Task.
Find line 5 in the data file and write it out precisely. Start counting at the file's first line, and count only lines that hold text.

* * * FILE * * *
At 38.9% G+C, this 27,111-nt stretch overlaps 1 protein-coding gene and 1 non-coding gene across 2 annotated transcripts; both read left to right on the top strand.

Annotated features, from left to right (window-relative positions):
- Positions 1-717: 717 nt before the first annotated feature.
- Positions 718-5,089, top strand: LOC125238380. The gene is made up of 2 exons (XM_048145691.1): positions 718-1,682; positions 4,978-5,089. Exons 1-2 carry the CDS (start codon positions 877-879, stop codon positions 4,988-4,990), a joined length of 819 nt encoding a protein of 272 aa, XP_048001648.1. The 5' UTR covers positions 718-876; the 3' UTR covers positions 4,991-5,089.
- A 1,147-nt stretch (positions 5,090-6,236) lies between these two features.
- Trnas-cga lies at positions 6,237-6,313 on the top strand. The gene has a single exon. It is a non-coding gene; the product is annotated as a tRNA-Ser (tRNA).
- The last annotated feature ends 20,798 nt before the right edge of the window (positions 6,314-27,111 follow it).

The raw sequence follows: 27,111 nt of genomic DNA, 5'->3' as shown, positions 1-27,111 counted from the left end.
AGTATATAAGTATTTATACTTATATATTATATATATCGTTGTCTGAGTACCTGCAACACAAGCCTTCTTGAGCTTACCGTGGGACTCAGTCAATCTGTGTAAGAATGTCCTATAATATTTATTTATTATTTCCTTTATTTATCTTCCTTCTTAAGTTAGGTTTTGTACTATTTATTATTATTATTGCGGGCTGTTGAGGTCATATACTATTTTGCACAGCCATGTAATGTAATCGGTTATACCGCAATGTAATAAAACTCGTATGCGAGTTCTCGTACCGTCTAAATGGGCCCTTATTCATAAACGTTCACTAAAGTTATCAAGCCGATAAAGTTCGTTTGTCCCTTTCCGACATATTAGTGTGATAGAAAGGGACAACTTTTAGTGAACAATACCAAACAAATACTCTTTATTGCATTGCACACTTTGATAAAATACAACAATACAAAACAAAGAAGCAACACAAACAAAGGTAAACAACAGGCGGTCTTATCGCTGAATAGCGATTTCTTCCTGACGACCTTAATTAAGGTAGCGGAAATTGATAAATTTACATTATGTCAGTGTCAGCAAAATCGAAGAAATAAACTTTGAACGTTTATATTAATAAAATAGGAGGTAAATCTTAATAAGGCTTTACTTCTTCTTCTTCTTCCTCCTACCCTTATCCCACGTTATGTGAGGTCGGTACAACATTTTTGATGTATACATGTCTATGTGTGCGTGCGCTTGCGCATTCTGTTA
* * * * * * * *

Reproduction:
- A 1,147-nt stretch (positions 5,090-6,236) lies between these two features.